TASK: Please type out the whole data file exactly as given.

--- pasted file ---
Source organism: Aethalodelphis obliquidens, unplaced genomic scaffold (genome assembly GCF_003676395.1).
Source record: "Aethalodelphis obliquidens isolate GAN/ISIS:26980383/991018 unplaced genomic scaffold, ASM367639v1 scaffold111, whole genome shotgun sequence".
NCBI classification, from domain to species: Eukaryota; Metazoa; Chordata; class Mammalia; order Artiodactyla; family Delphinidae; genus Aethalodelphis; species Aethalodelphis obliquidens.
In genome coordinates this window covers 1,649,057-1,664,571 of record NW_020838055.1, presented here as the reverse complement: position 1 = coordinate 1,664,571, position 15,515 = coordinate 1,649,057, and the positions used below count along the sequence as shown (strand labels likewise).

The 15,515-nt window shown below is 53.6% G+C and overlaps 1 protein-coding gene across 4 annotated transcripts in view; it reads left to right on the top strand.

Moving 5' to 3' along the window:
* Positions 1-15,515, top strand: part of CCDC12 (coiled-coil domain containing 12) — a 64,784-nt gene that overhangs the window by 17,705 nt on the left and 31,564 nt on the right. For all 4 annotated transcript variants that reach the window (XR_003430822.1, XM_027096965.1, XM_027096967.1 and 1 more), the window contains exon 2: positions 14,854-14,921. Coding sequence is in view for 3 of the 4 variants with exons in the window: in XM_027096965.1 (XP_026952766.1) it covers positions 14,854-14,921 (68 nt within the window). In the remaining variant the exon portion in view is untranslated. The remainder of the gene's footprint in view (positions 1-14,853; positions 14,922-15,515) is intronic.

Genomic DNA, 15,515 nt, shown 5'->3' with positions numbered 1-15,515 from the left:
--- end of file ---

Source organism: Aethalodelphis obliquidens, unplaced genomic scaffold (genome assembly GCF_003676395.1).
Source record: "Aethalodelphis obliquidens isolate GAN/ISIS:26980383/991018 unplaced genomic scaffold, ASM367639v1 scaffold111, whole genome shotgun sequence".
NCBI classification, from domain to species: Eukaryota; Metazoa; Chordata; class Mammalia; order Artiodactyla; family Delphinidae; genus Aethalodelphis; species Aethalodelphis obliquidens.
In genome coordinates this window covers 1,649,057-1,664,571 of record NW_020838055.1, presented here as the reverse complement: position 1 = coordinate 1,664,571, position 15,515 = coordinate 1,649,057, and the positions used below count along the sequence as shown (strand labels likewise).

The 15,515-nt window shown below is 53.6% G+C and overlaps 1 protein-coding gene across 4 annotated transcripts in view; it reads left to right on the top strand.

Moving 5' to 3' along the window:
* Positions 1-15,515, top strand: part of CCDC12 (coiled-coil domain containing 12) — a 64,784-nt gene that overhangs the window by 17,705 nt on the left and 31,564 nt on the right. For all 4 annotated transcript variants that reach the window (XR_003430822.1, XM_027096965.1, XM_027096967.1 and 1 more), the window contains exon 2: positions 14,854-14,921. Coding sequence is in view for 3 of the 4 variants with exons in the window: in XM_027096965.1 (XP_026952766.1) it covers positions 14,854-14,921 (68 nt within the window). In the remaining variant the exon portion in view is untranslated. The remainder of the gene's footprint in view (positions 1-14,853; positions 14,922-15,515) is intronic.

Genomic DNA, 15,515 nt, shown 5'->3' with positions numbered 1-15,515 from the left: